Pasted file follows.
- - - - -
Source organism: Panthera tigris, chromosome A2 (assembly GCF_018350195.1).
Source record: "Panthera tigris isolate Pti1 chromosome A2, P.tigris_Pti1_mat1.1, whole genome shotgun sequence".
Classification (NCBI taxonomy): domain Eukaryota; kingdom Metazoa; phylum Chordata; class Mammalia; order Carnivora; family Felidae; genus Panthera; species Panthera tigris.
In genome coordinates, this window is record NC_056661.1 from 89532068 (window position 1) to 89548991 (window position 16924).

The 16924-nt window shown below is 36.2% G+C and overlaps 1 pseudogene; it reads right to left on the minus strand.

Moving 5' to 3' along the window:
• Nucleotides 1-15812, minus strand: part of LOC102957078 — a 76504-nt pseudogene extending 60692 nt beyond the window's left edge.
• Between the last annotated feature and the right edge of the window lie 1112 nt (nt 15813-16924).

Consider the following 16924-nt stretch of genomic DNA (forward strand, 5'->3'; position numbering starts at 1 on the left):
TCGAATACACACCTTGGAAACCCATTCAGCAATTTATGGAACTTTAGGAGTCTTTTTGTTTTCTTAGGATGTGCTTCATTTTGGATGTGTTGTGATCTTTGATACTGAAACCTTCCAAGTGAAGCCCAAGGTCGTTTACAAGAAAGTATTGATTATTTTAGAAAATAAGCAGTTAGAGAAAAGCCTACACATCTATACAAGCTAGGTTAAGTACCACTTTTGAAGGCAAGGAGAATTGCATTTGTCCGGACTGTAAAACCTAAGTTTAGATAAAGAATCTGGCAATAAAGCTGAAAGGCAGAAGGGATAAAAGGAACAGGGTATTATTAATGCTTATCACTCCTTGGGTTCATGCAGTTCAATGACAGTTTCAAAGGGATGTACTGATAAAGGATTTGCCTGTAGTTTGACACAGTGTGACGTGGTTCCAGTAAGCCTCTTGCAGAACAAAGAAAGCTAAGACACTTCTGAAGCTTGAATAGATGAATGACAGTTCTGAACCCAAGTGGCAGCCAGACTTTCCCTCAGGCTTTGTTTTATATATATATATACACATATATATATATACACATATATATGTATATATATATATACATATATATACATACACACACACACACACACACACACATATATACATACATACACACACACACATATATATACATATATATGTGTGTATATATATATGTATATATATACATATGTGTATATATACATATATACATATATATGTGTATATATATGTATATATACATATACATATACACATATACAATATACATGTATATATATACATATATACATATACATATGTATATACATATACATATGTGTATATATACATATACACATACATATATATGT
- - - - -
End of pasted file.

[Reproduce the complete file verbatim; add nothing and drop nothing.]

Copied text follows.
Source organism: Panthera tigris, chromosome A2 (assembly GCF_018350195.1).
Source record: "Panthera tigris isolate Pti1 chromosome A2, P.tigris_Pti1_mat1.1, whole genome shotgun sequence".
Classification (NCBI taxonomy): domain Eukaryota; kingdom Metazoa; phylum Chordata; class Mammalia; order Carnivora; family Felidae; genus Panthera; species Panthera tigris.
In genome coordinates, this window is record NC_056661.1 from 89532068 (window position 1) to 89548991 (window position 16924).

The 16924-nt window shown below is 36.2% G+C and overlaps 1 pseudogene; it reads right to left on the minus strand.

Moving 5' to 3' along the window:
• Nucleotides 1-15812, minus strand: part of LOC102957078 — a 76504-nt pseudogene extending 60692 nt beyond the window's left edge.
• Between the last annotated feature and the right edge of the window lie 1112 nt (nt 15813-16924).

Consider the following 16924-nt stretch of genomic DNA (forward strand, 5'->3'; position numbering starts at 1 on the left):
TCGAATACACACCTTGGAAACCCATTCAGCAATTTATGGAACTTTAGGAGTCTTTTTGTTTTCTTAGGATGTGCTTCATTTTGGATGTGTTGTGATCTTTGATACTGAAACCTTCCAAGTGAAGCCCAAGGTCGTTTACAAGAAAGTATTGATTATTTTAGAAAATAAGCAGTTAGAGAAAAGCCTACACATCTATACAAGCTAGGTTAAGTACCACTTTTGAAGGCAAGGAGAATTGCATTTGTCCGGACTGTAAAACCTAAGTTTAGATAAAGAATCTGGCAATAAAGCTGAAAGGCAGAAGGGATAAAAGGAACAGGGTATTATTAATGCTTATCACTCCTTGGGTTCATGCAGTTCAATGACAGTTTCAAAGGGATGTACTGATAAAGGATTTGCCTGTAGTTTGACACAGTGTGACGTGGTTCCAGTAAGCCTCTTGCAGAACAAAGAAAGCTAAGACACTTCTGAAGCTTGAATAGATGAATGACAGTTCTGAACCCAAGTGGCAGCCAGACTTTCCCTCAGGCTTTGTTTTATATATATATATACACATATATATATATACACATATATATGTATATATATATATACATATATATACATACACACACACACACACACACACACATATATACATACATACACACACACACATATATATACATATATATGTGTGTATATATATATGTATATATATACATATGTGTATATATACATATATACATATATATGTGTATATATATGTATATATACATATACATATACACATATACAATATACATGTATATATATACATATATACATATACATATGTATATACATATACATATGTGTATATATACATATACACATACATATATATGT